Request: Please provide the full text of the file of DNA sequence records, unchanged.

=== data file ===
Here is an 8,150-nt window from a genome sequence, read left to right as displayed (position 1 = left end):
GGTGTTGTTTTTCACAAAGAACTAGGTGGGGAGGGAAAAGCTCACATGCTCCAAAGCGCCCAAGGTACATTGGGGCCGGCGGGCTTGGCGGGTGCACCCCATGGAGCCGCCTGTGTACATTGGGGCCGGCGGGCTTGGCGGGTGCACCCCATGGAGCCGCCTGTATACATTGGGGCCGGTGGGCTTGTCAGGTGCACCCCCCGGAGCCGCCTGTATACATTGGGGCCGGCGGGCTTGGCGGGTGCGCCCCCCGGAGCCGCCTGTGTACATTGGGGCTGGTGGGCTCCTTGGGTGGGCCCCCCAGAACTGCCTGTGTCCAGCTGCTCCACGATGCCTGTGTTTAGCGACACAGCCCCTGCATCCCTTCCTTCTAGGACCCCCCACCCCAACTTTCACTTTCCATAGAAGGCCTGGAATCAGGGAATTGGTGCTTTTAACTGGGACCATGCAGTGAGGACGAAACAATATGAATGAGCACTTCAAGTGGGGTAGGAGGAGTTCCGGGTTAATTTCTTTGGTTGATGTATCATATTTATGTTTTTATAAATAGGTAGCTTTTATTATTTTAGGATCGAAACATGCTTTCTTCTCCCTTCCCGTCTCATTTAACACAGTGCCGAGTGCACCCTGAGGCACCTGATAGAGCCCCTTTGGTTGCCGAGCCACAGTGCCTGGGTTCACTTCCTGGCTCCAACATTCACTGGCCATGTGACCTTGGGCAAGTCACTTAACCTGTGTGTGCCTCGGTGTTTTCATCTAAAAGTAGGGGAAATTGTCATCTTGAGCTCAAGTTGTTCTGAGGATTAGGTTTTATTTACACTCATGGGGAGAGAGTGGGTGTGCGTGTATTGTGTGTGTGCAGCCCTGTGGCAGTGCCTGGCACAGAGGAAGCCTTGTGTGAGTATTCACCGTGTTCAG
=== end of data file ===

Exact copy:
Here is an 8,150-nt window from a genome sequence, read left to right as displayed (position 1 = left end):
GGTGTTGTTTTTCACAAAGAACTAGGTGGGGAGGGAAAAGCTCACATGCTCCAAAGCGCCCAAGGTACATTGGGGCCGGCGGGCTTGGCGGGTGCACCCCATGGAGCCGCCTGTGTACATTGGGGCCGGCGGGCTTGGCGGGTGCACCCCATGGAGCCGCCTGTATACATTGGGGCCGGTGGGCTTGTCAGGTGCACCCCCCGGAGCCGCCTGTATACATTGGGGCCGGCGGGCTTGGCGGGTGCGCCCCCCGGAGCCGCCTGTGTACATTGGGGCTGGTGGGCTCCTTGGGTGGGCCCCCCAGAACTGCCTGTGTCCAGCTGCTCCACGATGCCTGTGTTTAGCGACACAGCCCCTGCATCCCTTCCTTCTAGGACCCCCCACCCCAACTTTCACTTTCCATAGAAGGCCTGGAATCAGGGAATTGGTGCTTTTAACTGGGACCATGCAGTGAGGACGAAACAATATGAATGAGCACTTCAAGTGGGGTAGGAGGAGTTCCGGGTTAATTTCTTTGGTTGATGTATCATATTTATGTTTTTATAAATAGGTAGCTTTTATTATTTTAGGATCGAAACATGCTTTCTTCTCCCTTCCCGTCTCATTTAACACAGTGCCGAGTGCACCCTGAGGCACCTGATAGAGCCCCTTTGGTTGCCGAGCCACAGTGCCTGGGTTCACTTCCTGGCTCCAACATTCACTGGCCATGTGACCTTGGGCAAGTCACTTAACCTGTGTGTGCCTCGGTGTTTTCATCTAAAAGTAGGGGAAATTGTCATCTTGAGCTCAAGTTGTTCTGAGGATTAGGTTTTATTTACACTCATGGGGAGAGAGTGGGTGTGCGTGTATTGTGTGTGTGCAGCCCTGTGGCAGTGCCTGGCACAGAGGAAGCCTTGTGTGAGTATTCACCGTGTTCAG